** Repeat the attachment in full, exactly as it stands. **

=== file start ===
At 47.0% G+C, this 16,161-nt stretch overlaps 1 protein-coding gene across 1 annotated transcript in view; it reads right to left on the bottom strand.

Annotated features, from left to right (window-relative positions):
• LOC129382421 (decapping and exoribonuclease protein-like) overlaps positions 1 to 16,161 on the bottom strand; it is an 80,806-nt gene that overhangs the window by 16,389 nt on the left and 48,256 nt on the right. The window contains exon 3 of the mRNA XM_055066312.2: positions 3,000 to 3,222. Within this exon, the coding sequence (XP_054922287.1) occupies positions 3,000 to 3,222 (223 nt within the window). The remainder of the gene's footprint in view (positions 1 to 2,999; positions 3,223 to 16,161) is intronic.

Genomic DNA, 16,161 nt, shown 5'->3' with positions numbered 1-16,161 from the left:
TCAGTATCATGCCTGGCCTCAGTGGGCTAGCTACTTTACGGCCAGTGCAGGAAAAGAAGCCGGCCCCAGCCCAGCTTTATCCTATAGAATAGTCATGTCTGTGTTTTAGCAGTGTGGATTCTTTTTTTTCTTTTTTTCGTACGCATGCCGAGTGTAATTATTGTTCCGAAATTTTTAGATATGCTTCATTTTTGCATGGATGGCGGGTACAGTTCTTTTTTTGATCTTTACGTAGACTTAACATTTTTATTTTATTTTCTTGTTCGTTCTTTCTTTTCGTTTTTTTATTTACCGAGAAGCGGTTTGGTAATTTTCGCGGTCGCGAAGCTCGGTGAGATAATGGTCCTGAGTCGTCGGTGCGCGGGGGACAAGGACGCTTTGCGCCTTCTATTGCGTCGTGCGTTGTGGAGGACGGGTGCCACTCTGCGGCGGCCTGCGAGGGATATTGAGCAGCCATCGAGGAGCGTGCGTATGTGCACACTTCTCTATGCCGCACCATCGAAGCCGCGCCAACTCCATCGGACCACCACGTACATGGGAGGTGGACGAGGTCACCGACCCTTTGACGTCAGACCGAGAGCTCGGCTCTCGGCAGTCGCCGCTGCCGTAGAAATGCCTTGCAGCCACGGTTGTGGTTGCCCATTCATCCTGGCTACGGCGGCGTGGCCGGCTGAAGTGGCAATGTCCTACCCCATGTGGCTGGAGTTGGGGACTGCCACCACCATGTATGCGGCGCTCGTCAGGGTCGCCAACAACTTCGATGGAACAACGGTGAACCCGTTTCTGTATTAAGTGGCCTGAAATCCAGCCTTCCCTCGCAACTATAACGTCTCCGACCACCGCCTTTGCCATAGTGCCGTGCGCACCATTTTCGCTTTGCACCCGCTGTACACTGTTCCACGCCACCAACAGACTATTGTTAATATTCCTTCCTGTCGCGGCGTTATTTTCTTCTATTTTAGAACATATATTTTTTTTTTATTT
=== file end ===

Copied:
At 47.0% G+C, this 16,161-nt stretch overlaps 1 protein-coding gene across 1 annotated transcript in view; it reads right to left on the bottom strand.

Annotated features, from left to right (window-relative positions):
• LOC129382421 (decapping and exoribonuclease protein-like) overlaps positions 1 to 16,161 on the bottom strand; it is an 80,806-nt gene that overhangs the window by 16,389 nt on the left and 48,256 nt on the right. The window contains exon 3 of the mRNA XM_055066312.2: positions 3,000 to 3,222. Within this exon, the coding sequence (XP_054922287.1) occupies positions 3,000 to 3,222 (223 nt within the window). The remainder of the gene's footprint in view (positions 1 to 2,999; positions 3,223 to 16,161) is intronic.

Genomic DNA, 16,161 nt, shown 5'->3' with positions numbered 1-16,161 from the left:
TCAGTATCATGCCTGGCCTCAGTGGGCTAGCTACTTTACGGCCAGTGCAGGAAAAGAAGCCGGCCCCAGCCCAGCTTTATCCTATAGAATAGTCATGTCTGTGTTTTAGCAGTGTGGATTCTTTTTTTTCTTTTTTTCGTACGCATGCCGAGTGTAATTATTGTTCCGAAATTTTTAGATATGCTTCATTTTTGCATGGATGGCGGGTACAGTTCTTTTTTTGATCTTTACGTAGACTTAACATTTTTATTTTATTTTCTTGTTCGTTCTTTCTTTTCGTTTTTTTATTTACCGAGAAGCGGTTTGGTAATTTTCGCGGTCGCGAAGCTCGGTGAGATAATGGTCCTGAGTCGTCGGTGCGCGGGGGACAAGGACGCTTTGCGCCTTCTATTGCGTCGTGCGTTGTGGAGGACGGGTGCCACTCTGCGGCGGCCTGCGAGGGATATTGAGCAGCCATCGAGGAGCGTGCGTATGTGCACACTTCTCTATGCCGCACCATCGAAGCCGCGCCAACTCCATCGGACCACCACGTACATGGGAGGTGGACGAGGTCACCGACCCTTTGACGTCAGACCGAGAGCTCGGCTCTCGGCAGTCGCCGCTGCCGTAGAAATGCCTTGCAGCCACGGTTGTGGTTGCCCATTCATCCTGGCTACGGCGGCGTGGCCGGCTGAAGTGGCAATGTCCTACCCCATGTGGCTGGAGTTGGGGACTGCCACCACCATGTATGCGGCGCTCGTCAGGGTCGCCAACAACTTCGATGGAACAACGGTGAACCCGTTTCTGTATTAAGTGGCCTGAAATCCAGCCTTCCCTCGCAACTATAACGTCTCCGACCACCGCCTTTGCCATAGTGCCGTGCGCACCATTTTCGCTTTGCACCCGCTGTACACTGTTCCACGCCACCAACAGACTATTGTTAATATTCCTTCCTGTCGCGGCGTTATTTTCTTCTATTTTAGAACATATATTTTTTTTTTATTT